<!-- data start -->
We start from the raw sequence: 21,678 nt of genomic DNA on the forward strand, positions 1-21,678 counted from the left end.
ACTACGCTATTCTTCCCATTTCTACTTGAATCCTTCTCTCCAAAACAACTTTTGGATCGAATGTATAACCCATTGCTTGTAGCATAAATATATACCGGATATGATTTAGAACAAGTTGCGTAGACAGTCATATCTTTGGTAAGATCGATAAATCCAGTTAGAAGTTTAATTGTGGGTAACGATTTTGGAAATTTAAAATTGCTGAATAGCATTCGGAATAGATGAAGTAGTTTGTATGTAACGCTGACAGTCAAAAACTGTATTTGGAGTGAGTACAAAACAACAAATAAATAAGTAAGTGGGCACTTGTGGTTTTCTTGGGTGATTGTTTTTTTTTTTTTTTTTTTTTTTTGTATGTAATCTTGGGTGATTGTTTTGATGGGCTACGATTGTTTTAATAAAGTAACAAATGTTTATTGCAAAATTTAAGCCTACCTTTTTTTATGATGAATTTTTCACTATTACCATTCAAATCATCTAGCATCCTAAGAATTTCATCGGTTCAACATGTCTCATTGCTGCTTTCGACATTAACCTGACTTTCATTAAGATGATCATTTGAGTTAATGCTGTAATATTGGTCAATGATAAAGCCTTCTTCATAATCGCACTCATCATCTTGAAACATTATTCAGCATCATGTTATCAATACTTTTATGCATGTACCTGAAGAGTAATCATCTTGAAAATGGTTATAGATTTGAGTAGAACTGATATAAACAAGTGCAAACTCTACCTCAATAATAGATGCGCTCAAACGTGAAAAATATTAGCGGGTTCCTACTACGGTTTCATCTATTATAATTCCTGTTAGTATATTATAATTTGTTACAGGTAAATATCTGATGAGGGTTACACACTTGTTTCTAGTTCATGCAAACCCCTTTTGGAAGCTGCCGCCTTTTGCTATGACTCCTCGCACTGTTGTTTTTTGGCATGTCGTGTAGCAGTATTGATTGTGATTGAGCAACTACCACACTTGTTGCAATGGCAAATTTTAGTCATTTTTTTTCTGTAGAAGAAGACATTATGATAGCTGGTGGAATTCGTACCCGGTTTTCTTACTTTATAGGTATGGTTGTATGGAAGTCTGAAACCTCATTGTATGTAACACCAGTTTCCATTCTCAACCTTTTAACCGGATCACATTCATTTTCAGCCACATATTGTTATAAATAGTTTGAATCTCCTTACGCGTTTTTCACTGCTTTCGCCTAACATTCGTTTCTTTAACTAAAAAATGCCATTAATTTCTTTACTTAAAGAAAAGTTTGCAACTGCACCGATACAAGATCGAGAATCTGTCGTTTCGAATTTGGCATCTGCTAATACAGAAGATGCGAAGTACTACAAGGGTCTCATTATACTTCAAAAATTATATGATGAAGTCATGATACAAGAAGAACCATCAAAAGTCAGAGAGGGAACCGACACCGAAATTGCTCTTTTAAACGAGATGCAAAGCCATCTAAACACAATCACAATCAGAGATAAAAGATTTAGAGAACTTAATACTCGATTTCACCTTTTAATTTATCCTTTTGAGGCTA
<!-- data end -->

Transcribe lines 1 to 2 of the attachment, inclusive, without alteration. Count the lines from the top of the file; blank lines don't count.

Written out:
We start from the raw sequence: 21,678 nt of genomic DNA on the forward strand, positions 1-21,678 counted from the left end.
ACTACGCTATTCTTCCCATTTCTACTTGAATCCTTCTCTCCAAAACAACTTTTGGATCGAATGTATAACCCATTGCTTGTAGCATAAATATATACCGGATATGATTTAGAACAAGTTGCGTAGACAGTCATATCTTTGGTAAGATCGATAAATCCAGTTAGAAGTTTAATTGTGGGTAACGATTTTGGAAATTTAAAATTGCTGAATAGCATTCGGAATAGATGAAGTAGTTTGTATGTAACGCTGACAGTCAAAAACTGTATTTGGAGTGAGTACAAAACAACAAATAAATAAGTAAGTGGGCACTTGTGGTTTTCTTGGGTGATTGTTTTTTTTTTTTTTTTTTTTTTTTGTATGTAATCTTGGGTGATTGTTTTGATGGGCTACGATTGTTTTAATAAAGTAACAAATGTTTATTGCAAAATTTAAGCCTACCTTTTTTTATGATGAATTTTTCACTATTACCATTCAAATCATCTAGCATCCTAAGAATTTCATCGGTTCAACATGTCTCATTGCTGCTTTCGACATTAACCTGACTTTCATTAAGATGATCATTTGAGTTAATGCTGTAATATTGGTCAATGATAAAGCCTTCTTCATAATCGCACTCATCATCTTGAAACATTATTCAGCATCATGTTATCAATACTTTTATGCATGTACCTGAAGAGTAATCATCTTGAAAATGGTTATAGATTTGAGTAGAACTGATATAAACAAGTGCAAACTCTACCTCAATAATAGATGCGCTCAAACGTGAAAAATATTAGCGGGTTCCTACTACGGTTTCATCTATTATAATTCCTGTTAGTATATTATAATTTGTTACAGGTAAATATCTGATGAGGGTTACACACTTGTTTCTAGTTCATGCAAACCCCTTTTGGAAGCTGCCGCCTTTTGCTATGACTCCTCGCACTGTTGTTTTTTGGCATGTCGTGTAGCAGTATTGATTGTGATTGAGCAACTACCACACTTGTTGCAATGGCAAATTTTAGTCATTTTTTTTCTGTAGAAGAAGACATTATGATAGCTGGTGGAATTCGTACCCGGTTTTCTTACTTTATAGGTATGGTTGTATGGAAGTCTGAAACCTCATTGTATGTAACACCAGTTTCCATTCTCAACCTTTTAACCGGATCACATTCATTTTCAGCCACATATTGTTATAAATAGTTTGAATCTCCTTACGCGTTTTTCACTGCTTTCGCCTAACATTCGTTTCTTTAACTAAAAAATGCCATTAATTTCTTTACTTAAAGAAAAGTTTGCAACTGCACCGATACAAGATCGAGAATCTGTCGTTTCGAATTTGGCATCTGCTAATACAGAAGATGCGAAGTACTACAAGGGTCTCATTATACTTCAAAAATTATATGATGAAGTCATGATACAAGAAGAACCATCAAAAGTCAGAGAGGGAACCGACACCGAAATTGCTCTTTTAAACGAGATGCAAAGCCATCTAAACACAATCACAATCAGAGATAAAAGATTTAGAGAACTTAATACTCGATTTCACCTTTTAATTTATCCTTTTGAGGCTA